A retired auditor explains how councils can “push back” on auditors’ demands

“… In all of the instances I have dealt with, there have been at least two reasonable positions that could be taken, one of which involves less disruption to the draft accounts than proposed by the auditor. In such circumstances, you would expect the auditors to be finding themselves a comfortable seat on the fence, from where to take in the admirable views available on both sides. Not standing on one side throwing stones. …

… Threats of audit qualification are usually fairly empty. They rely on the auditor being able to summarise their case against the authority succinctly, definitively and with quantification in the audit report and on the matter in hand being truly material (ie, that it might influence a decision to be taken by a user of the accounts). Most of the firms will also require qualified audit reports to be approved by a senior technical panel, so they are not at the discretion of the individual auditor.

Many accountants will at this point settle for what they judge the easier option and make the changes demanded. But there can be greater advantage in pushing back, asking the auditors to:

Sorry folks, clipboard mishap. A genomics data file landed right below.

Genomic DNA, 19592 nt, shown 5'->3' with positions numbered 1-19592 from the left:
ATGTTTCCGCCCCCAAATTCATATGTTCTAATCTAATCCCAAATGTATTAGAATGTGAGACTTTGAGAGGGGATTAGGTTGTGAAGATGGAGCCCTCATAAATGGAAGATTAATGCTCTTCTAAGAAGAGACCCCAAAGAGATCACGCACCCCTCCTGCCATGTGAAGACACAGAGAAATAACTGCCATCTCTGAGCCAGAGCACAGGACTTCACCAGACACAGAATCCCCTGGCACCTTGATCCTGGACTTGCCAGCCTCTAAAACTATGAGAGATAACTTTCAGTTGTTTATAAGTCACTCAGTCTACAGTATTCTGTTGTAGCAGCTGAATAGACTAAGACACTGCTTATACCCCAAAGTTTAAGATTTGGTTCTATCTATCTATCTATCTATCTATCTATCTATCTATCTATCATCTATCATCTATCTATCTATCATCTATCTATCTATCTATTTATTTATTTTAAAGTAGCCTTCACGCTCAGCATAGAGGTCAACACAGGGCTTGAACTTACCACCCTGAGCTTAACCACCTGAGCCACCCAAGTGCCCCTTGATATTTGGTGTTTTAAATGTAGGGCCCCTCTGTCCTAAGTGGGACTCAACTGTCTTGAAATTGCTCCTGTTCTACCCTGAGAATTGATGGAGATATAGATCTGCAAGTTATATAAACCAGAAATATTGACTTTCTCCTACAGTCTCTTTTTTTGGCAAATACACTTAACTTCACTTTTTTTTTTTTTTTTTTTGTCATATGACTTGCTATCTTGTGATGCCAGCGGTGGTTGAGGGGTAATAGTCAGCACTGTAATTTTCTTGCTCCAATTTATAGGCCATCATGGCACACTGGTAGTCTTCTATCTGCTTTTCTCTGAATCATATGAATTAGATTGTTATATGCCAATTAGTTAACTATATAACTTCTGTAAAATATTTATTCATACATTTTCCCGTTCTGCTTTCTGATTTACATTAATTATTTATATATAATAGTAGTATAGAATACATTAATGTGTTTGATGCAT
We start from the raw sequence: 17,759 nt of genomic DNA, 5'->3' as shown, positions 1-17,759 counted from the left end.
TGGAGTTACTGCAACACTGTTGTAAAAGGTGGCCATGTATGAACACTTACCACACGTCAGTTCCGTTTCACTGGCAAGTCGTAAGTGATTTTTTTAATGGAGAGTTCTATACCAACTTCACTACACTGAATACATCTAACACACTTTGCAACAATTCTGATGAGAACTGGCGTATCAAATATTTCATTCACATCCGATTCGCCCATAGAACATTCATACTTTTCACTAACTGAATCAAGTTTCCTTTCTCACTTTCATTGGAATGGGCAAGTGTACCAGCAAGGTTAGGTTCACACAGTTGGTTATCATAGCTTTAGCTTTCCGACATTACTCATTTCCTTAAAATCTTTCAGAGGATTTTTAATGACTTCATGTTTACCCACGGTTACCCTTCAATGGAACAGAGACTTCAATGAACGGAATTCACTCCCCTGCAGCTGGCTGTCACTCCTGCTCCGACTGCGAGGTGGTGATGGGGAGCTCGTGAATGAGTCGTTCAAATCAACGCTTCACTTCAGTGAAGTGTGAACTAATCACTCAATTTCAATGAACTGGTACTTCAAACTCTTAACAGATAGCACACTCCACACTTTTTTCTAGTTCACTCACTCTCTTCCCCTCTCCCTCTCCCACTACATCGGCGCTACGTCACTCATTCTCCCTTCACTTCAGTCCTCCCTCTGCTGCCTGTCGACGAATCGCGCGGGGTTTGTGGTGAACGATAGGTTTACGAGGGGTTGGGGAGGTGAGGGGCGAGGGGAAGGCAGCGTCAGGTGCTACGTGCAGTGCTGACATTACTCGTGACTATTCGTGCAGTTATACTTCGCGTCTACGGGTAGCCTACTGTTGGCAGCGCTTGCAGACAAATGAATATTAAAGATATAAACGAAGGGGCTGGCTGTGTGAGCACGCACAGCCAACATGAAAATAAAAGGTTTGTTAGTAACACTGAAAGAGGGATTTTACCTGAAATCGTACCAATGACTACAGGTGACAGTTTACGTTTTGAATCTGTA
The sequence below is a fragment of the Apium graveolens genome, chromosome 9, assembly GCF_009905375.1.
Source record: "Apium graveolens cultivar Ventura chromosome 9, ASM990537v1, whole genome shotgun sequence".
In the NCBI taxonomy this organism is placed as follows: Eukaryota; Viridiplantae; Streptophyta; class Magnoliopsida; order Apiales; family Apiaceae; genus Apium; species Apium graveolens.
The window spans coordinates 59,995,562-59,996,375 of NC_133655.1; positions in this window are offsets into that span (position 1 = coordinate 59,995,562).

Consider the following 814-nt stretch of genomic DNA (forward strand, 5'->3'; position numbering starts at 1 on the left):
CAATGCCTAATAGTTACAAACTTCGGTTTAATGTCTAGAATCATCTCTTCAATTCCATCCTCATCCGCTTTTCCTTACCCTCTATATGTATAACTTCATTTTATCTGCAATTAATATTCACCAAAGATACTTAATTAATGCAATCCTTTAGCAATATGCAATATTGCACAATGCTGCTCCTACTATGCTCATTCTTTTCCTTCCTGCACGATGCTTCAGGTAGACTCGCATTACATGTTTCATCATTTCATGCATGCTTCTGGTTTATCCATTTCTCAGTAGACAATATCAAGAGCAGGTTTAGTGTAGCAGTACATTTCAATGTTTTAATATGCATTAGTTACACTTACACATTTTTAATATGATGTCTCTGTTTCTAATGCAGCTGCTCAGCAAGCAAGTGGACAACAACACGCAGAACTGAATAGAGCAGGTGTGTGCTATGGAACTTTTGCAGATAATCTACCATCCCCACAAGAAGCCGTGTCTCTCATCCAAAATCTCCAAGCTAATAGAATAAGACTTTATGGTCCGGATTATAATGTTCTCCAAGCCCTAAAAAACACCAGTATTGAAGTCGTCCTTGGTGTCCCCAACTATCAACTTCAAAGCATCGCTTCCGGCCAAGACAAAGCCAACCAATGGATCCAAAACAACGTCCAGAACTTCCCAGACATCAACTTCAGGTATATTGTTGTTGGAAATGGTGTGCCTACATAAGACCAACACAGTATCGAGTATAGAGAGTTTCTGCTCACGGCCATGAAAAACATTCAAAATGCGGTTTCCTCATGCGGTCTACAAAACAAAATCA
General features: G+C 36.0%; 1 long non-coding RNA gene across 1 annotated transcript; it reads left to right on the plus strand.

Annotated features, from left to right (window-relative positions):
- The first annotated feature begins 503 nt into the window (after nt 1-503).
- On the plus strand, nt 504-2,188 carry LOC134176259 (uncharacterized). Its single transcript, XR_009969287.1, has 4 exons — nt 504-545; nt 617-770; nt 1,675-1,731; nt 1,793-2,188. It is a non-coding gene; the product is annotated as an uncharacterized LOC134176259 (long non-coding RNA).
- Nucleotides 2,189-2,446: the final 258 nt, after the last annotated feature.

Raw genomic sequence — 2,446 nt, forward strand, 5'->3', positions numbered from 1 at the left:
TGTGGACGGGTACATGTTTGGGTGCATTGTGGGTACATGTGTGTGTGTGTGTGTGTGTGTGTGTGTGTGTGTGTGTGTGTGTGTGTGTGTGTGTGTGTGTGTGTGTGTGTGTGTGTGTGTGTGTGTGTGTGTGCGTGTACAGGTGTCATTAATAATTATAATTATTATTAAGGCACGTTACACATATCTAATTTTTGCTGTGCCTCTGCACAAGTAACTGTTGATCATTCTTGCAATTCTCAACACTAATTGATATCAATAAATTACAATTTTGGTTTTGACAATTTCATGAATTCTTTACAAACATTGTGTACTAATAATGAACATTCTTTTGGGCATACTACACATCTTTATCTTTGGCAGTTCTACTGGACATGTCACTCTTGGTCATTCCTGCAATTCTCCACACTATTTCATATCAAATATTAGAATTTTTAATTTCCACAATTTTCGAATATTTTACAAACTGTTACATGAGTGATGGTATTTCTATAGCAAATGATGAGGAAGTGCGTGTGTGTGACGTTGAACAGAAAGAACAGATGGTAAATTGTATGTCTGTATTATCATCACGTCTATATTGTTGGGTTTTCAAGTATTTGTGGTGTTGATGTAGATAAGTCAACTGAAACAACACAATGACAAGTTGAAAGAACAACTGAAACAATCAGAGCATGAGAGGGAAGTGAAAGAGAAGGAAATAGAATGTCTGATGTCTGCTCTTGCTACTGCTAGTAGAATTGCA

explain why your approach is not acceptable, rather than just different from theirs

provide comprehensive technical support for any counterarguments they put
be clear that the issue might have a properly material impact.

Sometimes the view of the auditor will need to be accommodated. But on many occasions issues are resolved simply by persuading the auditor to appreciate the authority’s approach to an area where there is room for differences of opinion.

So, two key messages. Auditors: retain your independence by avoiding dogmatic demands and engaging directly with what the authority has done. Accountants: don’t believe that an argument is necessarily stronger because it comes with the promise of a clean audit opinion.”


When is a question not a question? When you ask it of Theresa May!

Ian Blackford, the SNP Westminster Leader, said it all when he quipped: “I was under the impression that this was questions to the PM.”

At PMQs this week, Theresa May failed to answer almost every question that was put to her, which leaves one wondering why this theatrical spectacle is still continued.